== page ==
Licence v lease – Which is best?

Choosing the right rental agreement is crucial for landlords as getting it wrong can give the tenant more rights over the property than intended.

A licence is an agreement for someone to stay at a property, like a lodger or a hotel guest, but a lease is a tenancy agreement that offers security of tenure.

The problem arises when landlords fail to take legal advice about the rights they are signing over to tenants and create a tenancy instead of a licence.

Whatever is written on the paper or agreed verbally is irrelevant.

In court, according to the case Street v Mountford, calling a tenancy a licence does not mean the tenant loses any rights nor hand any extra rights to a landlord.

Many landlords favour a licence over a tenancy as they believe regaining possession of a property is easier – with just four weeks’ notice instead of eight.

A licence can easily become a lease as well – for example, if a tenant directly pays utility bills.

The other issue that creates a tenancy is handing the tenant too much privacy.

Say a landlord takes in a lodger and stays with a partner for most of the week or does not enter the tenant’s room too often, and then the licence is slipping towards a tenancy because the landlord is not enforcing the agreement.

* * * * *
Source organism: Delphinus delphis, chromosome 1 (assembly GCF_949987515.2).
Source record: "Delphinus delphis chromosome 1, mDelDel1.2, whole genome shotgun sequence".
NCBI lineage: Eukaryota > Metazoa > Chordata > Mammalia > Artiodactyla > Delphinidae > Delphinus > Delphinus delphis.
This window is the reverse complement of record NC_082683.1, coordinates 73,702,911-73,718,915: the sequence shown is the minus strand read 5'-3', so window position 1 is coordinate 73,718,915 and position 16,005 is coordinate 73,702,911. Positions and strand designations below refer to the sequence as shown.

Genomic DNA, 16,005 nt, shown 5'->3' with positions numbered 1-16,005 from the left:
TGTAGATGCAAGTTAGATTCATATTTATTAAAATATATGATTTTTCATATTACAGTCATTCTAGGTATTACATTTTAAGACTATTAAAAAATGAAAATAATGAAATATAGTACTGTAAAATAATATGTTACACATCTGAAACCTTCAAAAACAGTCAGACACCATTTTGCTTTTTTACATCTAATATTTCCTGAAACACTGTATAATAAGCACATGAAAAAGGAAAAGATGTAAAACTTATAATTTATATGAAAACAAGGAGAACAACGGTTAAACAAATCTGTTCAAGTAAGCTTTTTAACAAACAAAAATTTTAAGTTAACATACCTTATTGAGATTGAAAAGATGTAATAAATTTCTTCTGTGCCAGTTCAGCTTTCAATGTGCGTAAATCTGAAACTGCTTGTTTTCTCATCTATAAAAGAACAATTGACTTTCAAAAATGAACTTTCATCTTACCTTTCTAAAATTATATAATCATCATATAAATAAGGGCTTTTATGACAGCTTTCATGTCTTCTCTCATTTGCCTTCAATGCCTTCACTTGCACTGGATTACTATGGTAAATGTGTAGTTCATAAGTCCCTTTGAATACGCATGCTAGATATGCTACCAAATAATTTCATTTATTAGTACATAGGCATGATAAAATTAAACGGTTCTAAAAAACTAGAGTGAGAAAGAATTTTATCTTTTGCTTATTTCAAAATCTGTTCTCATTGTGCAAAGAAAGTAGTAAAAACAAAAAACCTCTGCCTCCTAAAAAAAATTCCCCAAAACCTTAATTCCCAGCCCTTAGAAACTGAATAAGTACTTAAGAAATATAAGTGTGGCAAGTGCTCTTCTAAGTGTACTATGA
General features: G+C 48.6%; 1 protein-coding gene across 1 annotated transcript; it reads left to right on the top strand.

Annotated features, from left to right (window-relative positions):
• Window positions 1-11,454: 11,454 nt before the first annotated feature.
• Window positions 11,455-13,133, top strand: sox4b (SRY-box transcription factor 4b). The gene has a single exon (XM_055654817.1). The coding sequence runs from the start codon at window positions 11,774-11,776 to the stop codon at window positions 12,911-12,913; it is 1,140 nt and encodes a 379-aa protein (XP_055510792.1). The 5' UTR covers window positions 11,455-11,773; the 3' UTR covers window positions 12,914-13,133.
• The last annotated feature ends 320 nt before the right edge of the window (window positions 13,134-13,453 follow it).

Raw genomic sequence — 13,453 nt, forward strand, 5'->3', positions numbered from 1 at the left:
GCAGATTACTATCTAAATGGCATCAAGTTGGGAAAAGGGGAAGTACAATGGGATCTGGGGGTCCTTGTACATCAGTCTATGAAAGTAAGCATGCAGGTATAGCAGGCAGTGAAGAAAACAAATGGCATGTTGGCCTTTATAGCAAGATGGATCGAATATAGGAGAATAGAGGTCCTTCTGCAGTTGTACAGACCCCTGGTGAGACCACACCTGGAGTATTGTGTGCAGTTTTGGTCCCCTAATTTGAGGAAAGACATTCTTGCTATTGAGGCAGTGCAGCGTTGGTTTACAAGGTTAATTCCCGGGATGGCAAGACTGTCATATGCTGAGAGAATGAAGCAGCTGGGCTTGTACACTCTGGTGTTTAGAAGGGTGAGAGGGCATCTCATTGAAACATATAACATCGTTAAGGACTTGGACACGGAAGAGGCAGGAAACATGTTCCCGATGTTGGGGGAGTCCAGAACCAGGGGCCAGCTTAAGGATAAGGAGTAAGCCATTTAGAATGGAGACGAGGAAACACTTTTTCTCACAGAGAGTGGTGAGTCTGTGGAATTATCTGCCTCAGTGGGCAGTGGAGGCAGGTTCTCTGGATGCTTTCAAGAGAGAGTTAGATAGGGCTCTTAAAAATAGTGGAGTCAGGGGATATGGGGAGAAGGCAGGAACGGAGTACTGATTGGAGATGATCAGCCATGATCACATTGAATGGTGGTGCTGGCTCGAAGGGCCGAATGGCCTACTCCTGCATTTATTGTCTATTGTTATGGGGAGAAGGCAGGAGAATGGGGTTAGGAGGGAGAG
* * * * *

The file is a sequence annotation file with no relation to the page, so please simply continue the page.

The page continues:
When is a rental licence useful?

In some situations a licence agreement is created as a matter of course:

  • Houseboats
  • Lodgers in the landlord’s home
  • Service accommodation for live-in caretakers and cleaners
  • Hotels and hostels where individual agreements are made for people sharing a room, or access for cleaning is allowed regularly
  • People living as the beneficiary of a charity

Can landlords create a licence?

Landlords may attempt to create an artificial licence by putting clauses into a rental agreement. This may state that occupiers can be moved to another room or be required to share with someone else.

If these “licence” clauses never actually come into effect, then a court is likely to find that the situation was in fact a tenancy.

Are there any benefits to a licence?

Landlords may think that having a rental licence in place means they can simply evict people without having to go through the courts. However, the Protection from Eviction Act 1977 states that almost all occupiers have the right to stay in the property until a court order is issued, whether or not they have a tenancy.


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